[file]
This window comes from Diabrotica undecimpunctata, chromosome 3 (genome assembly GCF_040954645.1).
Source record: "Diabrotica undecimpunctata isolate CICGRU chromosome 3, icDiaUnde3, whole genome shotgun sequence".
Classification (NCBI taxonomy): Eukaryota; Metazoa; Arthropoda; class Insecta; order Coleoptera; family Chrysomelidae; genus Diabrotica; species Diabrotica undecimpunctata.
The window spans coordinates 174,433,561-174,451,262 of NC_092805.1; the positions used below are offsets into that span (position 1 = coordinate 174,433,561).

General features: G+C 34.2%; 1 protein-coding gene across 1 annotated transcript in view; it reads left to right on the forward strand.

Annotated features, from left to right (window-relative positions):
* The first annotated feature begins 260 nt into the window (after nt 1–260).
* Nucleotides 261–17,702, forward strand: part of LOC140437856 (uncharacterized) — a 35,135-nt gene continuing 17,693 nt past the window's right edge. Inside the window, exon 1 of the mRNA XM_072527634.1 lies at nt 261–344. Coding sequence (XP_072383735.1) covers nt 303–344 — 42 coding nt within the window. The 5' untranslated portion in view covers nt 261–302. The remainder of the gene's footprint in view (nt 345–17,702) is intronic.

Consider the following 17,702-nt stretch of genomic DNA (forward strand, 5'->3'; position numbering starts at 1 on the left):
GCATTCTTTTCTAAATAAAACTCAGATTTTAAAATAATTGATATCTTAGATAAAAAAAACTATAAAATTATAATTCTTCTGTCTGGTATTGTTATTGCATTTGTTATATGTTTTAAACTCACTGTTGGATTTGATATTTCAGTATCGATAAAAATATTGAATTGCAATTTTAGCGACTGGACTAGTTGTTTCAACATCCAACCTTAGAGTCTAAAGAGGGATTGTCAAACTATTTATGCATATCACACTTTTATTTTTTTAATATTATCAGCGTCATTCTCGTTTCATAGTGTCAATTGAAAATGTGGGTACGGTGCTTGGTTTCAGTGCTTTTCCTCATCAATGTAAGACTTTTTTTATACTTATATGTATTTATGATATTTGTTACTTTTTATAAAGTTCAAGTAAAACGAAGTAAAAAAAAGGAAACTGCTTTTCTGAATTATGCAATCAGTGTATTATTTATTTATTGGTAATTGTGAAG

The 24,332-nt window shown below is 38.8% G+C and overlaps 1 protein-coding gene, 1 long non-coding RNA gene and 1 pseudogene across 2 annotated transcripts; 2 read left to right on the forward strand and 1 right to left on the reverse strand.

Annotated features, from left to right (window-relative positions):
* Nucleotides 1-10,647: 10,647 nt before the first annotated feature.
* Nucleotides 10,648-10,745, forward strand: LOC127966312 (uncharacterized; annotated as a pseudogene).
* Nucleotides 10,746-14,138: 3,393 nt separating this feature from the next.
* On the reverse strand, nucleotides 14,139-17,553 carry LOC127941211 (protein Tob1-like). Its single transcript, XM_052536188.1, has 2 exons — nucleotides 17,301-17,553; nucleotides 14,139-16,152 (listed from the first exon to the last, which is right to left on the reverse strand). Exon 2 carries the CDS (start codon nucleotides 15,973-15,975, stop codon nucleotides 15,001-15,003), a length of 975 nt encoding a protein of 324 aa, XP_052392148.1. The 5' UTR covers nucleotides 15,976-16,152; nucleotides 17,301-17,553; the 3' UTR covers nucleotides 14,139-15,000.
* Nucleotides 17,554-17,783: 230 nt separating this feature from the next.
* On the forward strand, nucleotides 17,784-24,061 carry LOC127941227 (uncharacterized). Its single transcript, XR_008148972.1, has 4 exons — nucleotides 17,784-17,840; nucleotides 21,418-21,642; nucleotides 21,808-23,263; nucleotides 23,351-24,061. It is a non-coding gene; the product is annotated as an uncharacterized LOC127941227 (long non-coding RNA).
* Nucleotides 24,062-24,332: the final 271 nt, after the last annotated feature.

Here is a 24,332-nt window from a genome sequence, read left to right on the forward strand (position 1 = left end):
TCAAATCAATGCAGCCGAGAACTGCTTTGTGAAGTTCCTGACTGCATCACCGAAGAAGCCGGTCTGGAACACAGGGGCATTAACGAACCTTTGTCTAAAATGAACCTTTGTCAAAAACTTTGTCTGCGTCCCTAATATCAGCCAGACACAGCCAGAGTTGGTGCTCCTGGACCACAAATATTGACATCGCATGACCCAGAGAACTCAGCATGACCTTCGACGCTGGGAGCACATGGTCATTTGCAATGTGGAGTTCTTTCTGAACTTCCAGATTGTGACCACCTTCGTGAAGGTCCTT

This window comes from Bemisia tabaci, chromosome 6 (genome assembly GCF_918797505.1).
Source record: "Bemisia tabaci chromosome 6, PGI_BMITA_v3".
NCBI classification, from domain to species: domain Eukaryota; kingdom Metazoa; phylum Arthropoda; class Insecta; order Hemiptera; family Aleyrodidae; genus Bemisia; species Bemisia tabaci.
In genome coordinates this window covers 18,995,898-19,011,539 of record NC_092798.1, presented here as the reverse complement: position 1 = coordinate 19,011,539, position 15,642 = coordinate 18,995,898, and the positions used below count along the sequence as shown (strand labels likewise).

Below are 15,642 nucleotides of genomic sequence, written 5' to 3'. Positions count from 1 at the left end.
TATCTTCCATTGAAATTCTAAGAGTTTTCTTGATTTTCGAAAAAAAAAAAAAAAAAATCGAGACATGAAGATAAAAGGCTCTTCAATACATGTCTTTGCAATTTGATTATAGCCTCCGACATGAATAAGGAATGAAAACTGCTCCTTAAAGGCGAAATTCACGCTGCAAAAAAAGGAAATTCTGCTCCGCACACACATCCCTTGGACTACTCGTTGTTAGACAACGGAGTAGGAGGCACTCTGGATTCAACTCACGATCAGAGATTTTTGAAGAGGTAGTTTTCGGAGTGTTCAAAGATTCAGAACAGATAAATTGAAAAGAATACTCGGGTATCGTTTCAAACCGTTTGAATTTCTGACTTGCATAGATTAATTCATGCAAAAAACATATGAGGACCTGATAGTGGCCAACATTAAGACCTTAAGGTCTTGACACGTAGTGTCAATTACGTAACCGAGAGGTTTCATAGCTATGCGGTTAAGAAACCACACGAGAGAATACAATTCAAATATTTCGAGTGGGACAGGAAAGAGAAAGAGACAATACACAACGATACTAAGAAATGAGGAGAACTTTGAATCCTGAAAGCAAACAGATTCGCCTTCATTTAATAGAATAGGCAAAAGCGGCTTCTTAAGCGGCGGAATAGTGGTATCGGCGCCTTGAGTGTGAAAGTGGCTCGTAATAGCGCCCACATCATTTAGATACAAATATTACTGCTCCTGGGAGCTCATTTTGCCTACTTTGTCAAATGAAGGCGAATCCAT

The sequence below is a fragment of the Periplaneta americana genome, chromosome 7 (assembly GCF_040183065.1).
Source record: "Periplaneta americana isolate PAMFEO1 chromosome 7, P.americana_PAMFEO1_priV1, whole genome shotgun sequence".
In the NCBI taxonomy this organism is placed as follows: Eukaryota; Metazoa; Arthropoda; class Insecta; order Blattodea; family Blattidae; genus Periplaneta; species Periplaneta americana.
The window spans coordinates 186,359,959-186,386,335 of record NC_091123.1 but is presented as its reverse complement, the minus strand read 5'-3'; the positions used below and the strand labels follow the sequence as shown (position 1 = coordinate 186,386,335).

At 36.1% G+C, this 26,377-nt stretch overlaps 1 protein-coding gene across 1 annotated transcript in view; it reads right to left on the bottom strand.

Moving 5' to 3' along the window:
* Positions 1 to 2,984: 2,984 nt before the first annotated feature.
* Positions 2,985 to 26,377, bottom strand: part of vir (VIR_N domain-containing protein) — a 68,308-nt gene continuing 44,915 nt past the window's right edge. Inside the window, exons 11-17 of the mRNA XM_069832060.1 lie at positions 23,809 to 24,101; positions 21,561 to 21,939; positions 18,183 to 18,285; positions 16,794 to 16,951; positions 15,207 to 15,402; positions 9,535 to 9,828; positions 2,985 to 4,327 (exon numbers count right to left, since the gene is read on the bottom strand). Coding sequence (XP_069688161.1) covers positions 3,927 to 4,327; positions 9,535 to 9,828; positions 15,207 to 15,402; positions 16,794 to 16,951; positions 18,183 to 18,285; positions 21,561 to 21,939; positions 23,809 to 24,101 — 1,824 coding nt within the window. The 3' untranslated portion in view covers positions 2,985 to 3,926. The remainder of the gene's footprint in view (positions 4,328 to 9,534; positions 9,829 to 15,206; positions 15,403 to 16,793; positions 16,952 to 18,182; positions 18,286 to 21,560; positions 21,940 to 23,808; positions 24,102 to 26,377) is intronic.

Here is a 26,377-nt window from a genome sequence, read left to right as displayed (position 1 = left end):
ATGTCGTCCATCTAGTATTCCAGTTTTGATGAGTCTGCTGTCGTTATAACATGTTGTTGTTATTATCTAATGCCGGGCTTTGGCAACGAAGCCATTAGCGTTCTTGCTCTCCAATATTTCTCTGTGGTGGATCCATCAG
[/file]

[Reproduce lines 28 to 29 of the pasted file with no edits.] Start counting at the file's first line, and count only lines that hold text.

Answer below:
The sequence below is a fragment of the Periplaneta americana genome, chromosome 7 (assembly GCF_040183065.1).
Source record: "Periplaneta americana isolate PAMFEO1 chromosome 7, P.americana_PAMFEO1_priV1, whole genome shotgun sequence".